Mexiletine as a Treatment for Neuropathic Pain
What is mexiletine?
Mexiletine is an antiarrhythmic drug primarily used to treat irregular heartbeats. It is an oral form of lidocaine. In addition to restoring normal heart rhythm, it may reduce certain types of neuropathic pain, particularly peripheral neuropathy.
How it works
Mexiletine is thought to reduce neuropathic pain by adhering to peripheral nerves and limiting their pain signals traveling to the brain and central nervous system. Pain is decreased as this medication bonds to the peripheral nerves over time. Research has shown that it can provide modest pain relief without causing adverse effects.
Potential side effects
Seek immediate emergency care if signs of an allergic reaction occur, which includes the following: hives; difficulty breathing; swelling of the throat, face, lips or tongue. Other possible side effects include, but are not limited to, the following:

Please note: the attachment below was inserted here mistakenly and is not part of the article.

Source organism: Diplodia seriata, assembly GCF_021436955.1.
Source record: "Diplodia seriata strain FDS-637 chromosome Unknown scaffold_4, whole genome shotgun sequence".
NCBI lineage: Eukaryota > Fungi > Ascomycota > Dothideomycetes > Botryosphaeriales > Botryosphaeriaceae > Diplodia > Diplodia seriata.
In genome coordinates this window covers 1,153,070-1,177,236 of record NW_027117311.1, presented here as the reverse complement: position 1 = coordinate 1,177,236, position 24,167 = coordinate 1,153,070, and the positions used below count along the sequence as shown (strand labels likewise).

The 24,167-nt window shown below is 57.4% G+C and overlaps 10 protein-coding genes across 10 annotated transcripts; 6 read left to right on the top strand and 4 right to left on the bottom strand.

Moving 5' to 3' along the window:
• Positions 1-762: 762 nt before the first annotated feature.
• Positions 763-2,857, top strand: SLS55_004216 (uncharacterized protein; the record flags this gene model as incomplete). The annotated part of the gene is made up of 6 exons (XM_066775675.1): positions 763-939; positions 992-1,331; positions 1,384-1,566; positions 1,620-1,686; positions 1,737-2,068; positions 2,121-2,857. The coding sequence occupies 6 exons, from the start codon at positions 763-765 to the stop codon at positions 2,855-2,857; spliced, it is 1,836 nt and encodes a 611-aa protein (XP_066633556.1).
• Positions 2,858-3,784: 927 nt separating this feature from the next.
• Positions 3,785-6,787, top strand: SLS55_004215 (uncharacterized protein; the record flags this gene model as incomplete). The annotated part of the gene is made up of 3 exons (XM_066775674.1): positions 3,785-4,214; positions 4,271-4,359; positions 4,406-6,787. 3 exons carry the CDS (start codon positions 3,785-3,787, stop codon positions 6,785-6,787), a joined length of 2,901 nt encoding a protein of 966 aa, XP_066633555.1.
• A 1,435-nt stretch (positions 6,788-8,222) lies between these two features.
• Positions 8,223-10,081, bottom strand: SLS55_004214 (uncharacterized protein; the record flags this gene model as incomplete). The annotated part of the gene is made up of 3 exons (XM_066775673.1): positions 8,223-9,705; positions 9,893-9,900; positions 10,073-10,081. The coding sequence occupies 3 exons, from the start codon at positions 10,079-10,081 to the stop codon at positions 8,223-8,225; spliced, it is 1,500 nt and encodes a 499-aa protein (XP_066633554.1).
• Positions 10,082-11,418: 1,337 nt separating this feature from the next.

- Upset stomach, nausea, or vomiting
- Blurred vision
- Coordination problems
Serious sides effects that require medical treatment include, but are not limited to, the following:
- Chest pain
- Liver problems
- Loss of appetite
- Dark-colored urine
- Clay-colored stool
- Yellowing of the skin or eyes
- New or a worsening irregular heartbeat
Studies involving mexiletine for the treatment of neuropathic pain have been small in scale, with fewer than 400 individuals participating. Long-term studies have not been completed. Therefore, additional research and studies are needed to determine the safety and effectiveness of mexiletine as a treatment option for neuropathic pain.
Additional sources: University of Chicago Center for Peripheral Neuropathy and American Family Physician